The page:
Everyone is guilty of being prisoners of the moment. That’s the beauty of sports, really. So when someone suggests the Chicago Cubs should stand pat at the non-waiver trade deadline on July 31, it might sound crazy.
Despite losing two out of three to the division-leading Milwaukee Brewers last week and coming off the heels of a 5-0 loss to the rival St. Louis Cardinals on Sunday, the Cubs are in a healthy situation heading into a three-game series with the Los Angeles Dodgers. Winning 15 out of 21 games certainly helps boost a team’s ego and some key pieces have hit their stride in the last month.
Yes, we’re not even at the All-Star break. And there is a lot of baseball to be played between now and the July deadline. But as things stand, the Cubs can afford to ride or die with their current group.
Guys like Albert Almora and Ben Zobrist have been rock solid throughout the first two months of the season. Javy Baez, who despite having some cold stretches of late, still is tied for fifth in the NL in RBI with 46. Anthony Rizzo, arguably the biggest cog in the Cubs’ lineup, broke out of his horrific April slump and hasn’t looked back. Since May 1, Rizzo is slashing .293/.387/.553 with 10 home runs, 37 RBI and a .940 OPS.
Jason Heyward has been a major surprise offensively in the last month. Since returning May 18 from a concussion, he’s slashing .307/.347/.489 with 2 home runs, 16 RBI and an .836 OPS. His performance has shades of the Heyward we saw in Atlanta and 2015 with the Cardinals. If this production continues, it makes him a major asset with his elite defense in right field.
Pitching also has been very solid to this point. The bullpen, has been consistently good since the start of the year thanks to power arms like Steve Cishek, Pedro Strop and closer Brandon Morrow.
The starting rotation, for the most part, has been solid. Jon Lester is having a bounceback season, going 8-2 with a 2.28 ERA in 14 starts. Both Kyle Hendricks (5-6) and Jose Quintana (6-5) have performed well through their 14 starts as well, despite what their records indicate. For the most part, that can be chalked up to lack of run support or quick hooks by manager Joe Maddon. Neither has had outings that make you question their ability to handle high-leverage situations in a pennant race.
Right now, the Cubs have first-world problems that most teams in MLB wish they only had to deal with. Is it really worth making major moves to break up the chemistry on a contending ballclub?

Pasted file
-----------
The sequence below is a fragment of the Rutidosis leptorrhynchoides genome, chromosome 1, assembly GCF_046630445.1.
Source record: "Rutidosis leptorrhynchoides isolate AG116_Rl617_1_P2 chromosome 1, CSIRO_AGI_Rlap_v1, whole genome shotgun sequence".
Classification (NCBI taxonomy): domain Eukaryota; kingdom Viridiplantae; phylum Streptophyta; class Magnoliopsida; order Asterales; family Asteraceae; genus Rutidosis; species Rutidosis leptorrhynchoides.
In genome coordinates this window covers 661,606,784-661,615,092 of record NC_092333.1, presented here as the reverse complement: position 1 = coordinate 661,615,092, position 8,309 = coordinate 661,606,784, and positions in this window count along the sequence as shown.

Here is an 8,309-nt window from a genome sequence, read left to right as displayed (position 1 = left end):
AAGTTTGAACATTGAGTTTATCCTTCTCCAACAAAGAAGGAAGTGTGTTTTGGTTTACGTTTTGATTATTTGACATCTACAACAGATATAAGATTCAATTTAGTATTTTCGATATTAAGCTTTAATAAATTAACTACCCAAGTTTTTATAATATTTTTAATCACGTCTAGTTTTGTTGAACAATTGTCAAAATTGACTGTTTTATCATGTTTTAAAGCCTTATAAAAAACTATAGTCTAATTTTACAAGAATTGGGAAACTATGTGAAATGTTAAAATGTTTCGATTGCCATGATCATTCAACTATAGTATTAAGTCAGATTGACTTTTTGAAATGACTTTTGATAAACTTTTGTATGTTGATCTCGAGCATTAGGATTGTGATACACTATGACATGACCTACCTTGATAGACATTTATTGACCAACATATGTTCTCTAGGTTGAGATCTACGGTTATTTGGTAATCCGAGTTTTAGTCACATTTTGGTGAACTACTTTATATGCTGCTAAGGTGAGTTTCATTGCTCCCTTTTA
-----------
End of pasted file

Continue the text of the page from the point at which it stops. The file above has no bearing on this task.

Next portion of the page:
There are noteworthy concerns through 68 games. Kris Bryant might not have the power numbers you’d like to see. However, he still has been productive. During his 24-game homerless stretch, Bryant still managed to hit .282 with 8 RBI and 9 runs scored. And based on his career averages, we should see a surge in home runs as the season goes on.
While the top three starters are doing their jobs, offseason signings Yu Darvish and Tyler Chatwood have struggled out of the gate. Darvish has spent the majority of the year on the DL and isn’t expected back until after the All-Star break. Before the triceps injury, he only mustered a 1-3 record and 4.95 ERA in eight starts.
Chatwood’s 3-5 record and 4.12 ERA seem respectable for a fifth starter. But his 58 walks and erratic command have Cubs fans worried if he can get under control at any point this season. Fortunately, Mike Montgomery has filled in admirably in many four starts, going 2-1 with 1.14 ERA. When Darvish returns, Montgomery could see action filling in for Chatwood or as a frequent spot starter in a six-man rotation.
Still, there aren’t any glaring issues to warrant any major acquisitions.
The Cubs should be pursuing moves that won’t hurt the major league roster or gut an already depleted farm system. For instance, acquiring some bullpen pieces or super-subs in the infield would be warranted, and it most likely wouldn’t cost the organization an arm or a leg. In fact, some of those players might be available during the waiver-trade period in August.
Baltimore Orioles slugger Manny Machado is going to be rumored as a potential target. However, the asking price might be too rich for the Cubs’ blood. Mustering up a package that would include a combination of major leaguers like Montgomery, Kyle Schwarber, Ian Happ and Addison Russell should give the team some pause.
The Orioles, however, might be forced to lower their expectations the closer they get to the deadline. Machado isn’t interested in an extension and would only be a rental for the rest of the year. Of the teams reportedly interested in Machado, some of the ones in contention either don’t have enough assets to pull off a deal or currently have high payrolls that would push them into the luxury tax.
If the Orioles lower their asking to Russell and a couple of highly touted minor league arms, then the Cubs shouldn’t hesitate to pull the trigger. Even if Machado is just a rental, Baez could slide into the shortstop role in 2019 while Happ and Zobrist split time at second base.
But acquiring Machado or any other player for an arm and a leg isn’t worth it. While the asking price might come down, a team like the Philadelphia Phillies or St. Louis Cardinals might be willing to blow everyone out of the water to make a playoff run this year.
The Cubs are in a healthy situation at the moment. Sure, everything between now and July 31 could change. Major slumps or injuries might force the Cubs to make massive changes at or near the non-waiver deadline.
But for the time being, the best course of action is to stand pat.